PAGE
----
Courtesy of Yale Office of the President

University President Peter Salovey expects to travel to Washington more frequently in the coming years as Yale continues to respond to policies put forth by the Trump administration.

“So far this has been an especially intense year with respect to federal policies and speculation about federal policies that affect universities,” Salovey told the News earlier this month. “Presuming that’s still the case, I’ll probably step up the number of times I go down to D.C.”

At the moment, Salovey usually travels to Washington about twice a semester to meet with Yale alumni serving in Congress and to participate in an annual meeting held by the Association of American Universities. His next trip is scheduled for the end of April to coincide with the AAU meeting.

In an interview with the News, Salovey said he typically limits his political advocacy to four key policy areas that directly affect Yale: Federal support for research, funding for financial aid, immigration issues and tax policies on endowments.

“We want to go down when people are available to see us, when Congress is in session. We’ll look at my calendar, we’ll look at their calendar and try to optimize,” he said. “As long as there is a discussion going on about federal policies that have an impact on higher education, I want to be a part of that conversation.”

Over the past few months, as President Donald Trump has pushed for controversial new policies on immigration, health care and a number of other issues, Salovey has faced criticism from some members of the Yale community for his cautious approach to the new administration. He has not given a public speech about Trump, preferring to send campuswide emails explaining Yale’s position on the immigration issue, nor has he traveled to Washington since the presidential inauguration in January.

By contrast, Harvard University President Drew Faust has visited Washington twice in the last two months to meet with lawmakers and oppose Trump’s recent executive orders barring immigrants from certain predominantly Muslim countries. At a roundtable in Washington hosted by Bloomberg News last month, Faust pointedly criticized Trump’s proposed federal budget and called the new administration “unpredictable in many ways.”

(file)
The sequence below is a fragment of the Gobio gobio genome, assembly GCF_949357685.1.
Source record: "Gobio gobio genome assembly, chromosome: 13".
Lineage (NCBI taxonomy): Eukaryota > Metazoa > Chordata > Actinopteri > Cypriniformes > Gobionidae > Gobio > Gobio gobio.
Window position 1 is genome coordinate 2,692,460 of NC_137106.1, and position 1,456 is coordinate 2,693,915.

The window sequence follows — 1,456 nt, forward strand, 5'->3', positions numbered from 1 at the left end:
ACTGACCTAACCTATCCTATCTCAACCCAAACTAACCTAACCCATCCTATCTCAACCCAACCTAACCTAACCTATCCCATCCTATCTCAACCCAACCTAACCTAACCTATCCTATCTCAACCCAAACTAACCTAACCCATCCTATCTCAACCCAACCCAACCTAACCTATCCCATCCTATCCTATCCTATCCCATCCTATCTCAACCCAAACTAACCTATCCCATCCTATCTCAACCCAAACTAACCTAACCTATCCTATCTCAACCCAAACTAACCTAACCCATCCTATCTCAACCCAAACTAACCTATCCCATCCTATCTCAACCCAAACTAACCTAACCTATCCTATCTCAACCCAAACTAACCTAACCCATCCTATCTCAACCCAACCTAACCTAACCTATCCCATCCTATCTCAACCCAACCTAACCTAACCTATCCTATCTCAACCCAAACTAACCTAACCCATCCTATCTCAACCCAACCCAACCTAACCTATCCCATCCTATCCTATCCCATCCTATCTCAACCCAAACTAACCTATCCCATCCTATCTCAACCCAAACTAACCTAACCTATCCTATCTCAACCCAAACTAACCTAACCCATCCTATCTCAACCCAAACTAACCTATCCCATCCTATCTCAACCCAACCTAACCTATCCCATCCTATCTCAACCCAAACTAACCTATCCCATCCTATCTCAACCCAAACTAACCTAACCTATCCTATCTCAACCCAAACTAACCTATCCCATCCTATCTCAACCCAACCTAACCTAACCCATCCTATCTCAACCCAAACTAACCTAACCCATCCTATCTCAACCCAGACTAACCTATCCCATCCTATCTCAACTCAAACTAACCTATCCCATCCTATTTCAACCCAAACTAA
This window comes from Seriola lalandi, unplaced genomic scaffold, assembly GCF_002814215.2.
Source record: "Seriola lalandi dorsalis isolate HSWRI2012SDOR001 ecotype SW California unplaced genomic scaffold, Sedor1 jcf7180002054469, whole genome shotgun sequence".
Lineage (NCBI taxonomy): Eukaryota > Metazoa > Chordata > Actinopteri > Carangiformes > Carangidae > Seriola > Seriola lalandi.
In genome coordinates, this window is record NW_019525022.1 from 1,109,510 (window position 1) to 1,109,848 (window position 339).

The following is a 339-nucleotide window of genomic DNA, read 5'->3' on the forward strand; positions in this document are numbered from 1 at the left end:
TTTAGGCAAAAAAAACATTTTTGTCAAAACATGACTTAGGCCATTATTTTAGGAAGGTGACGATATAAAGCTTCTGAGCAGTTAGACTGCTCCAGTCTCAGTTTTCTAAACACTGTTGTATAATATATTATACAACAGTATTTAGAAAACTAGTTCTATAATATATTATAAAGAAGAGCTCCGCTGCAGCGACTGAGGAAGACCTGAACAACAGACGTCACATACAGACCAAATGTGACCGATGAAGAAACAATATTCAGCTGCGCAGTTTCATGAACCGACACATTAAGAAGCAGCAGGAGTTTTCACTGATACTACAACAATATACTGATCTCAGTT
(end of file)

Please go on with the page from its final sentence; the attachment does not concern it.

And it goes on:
Since January, Salovey has taken a number of steps to push back against Trump’s immigration policies. Yale signed an AAU petition denouncing the president’s first executive order, which barred immigrants from seven predominantly Muslim countries and imposed a 120-day moratorium on refugees entering the United States. In February, the University filed an amicus brief in the U.S. District Court for the Eastern District of New York, joining more than a dozen other elite universities in the legal battle against Trump’s order.

According to public records on, Yale spent $500,000 on lobbying activities in 2016, an increase of $70,000 from the previous year but well within the University’s normal spending, which has ranged from $430,000 to $640,000 over the last 10 years.

Richard Jacob, the University’s associate vice president for federal and state relations, did not respond to emailed questions about Yale’s lobbying plans for the coming year.

Will McGrew ’18, one of the leaders of Yale Students for Hillary, called Salovey’s plans to travel more often to Washington “a great step in the right direction.”

“All of us as citizens have an obligation to fight back, and this is particularly the case for those of us in positions of power and influence,” McGrew said. “I hope he takes every opportunity to stand up for Yale’s diverse community as well as the University’s values of inclusion and equal opportunity. I think he will make us all proud by doing so.”

According to history professor Jay Gitlin ’71 MUS ’74 GRD ’02, who teaches a popular course on the history of Yale, past University presidents have traveled to Washington with varying frequency, largely depending on their personalities and professional backgrounds. For instance, Kingman Brewster, who went on to become the American ambassador to the United Kingdom, spent more time in the capital than A. Bartlett Giamatti, an English professor who served as Yale president in the 1980s. During his presidency in the 1960s and ’70s, Brewster was famously outspoken on the issues of the day, including the Vietnam War and the civil rights movement.

“I don’t see Peter Salovey as an heir to Kingman Brewster in form or style or substance, but it’s a different time,” said Glenn Murphy ’71, a former president of the Yale Club of Boston who was an undergraduate while Brewster was president. “He’s acting as a good administrator: making sure that people understand what the University’s position is as best as the University has one.”

The only current Ivy League president to have given a public speech about Trump is Amy Gutmann of the University of Pennsylvania.

  • Nancy Morris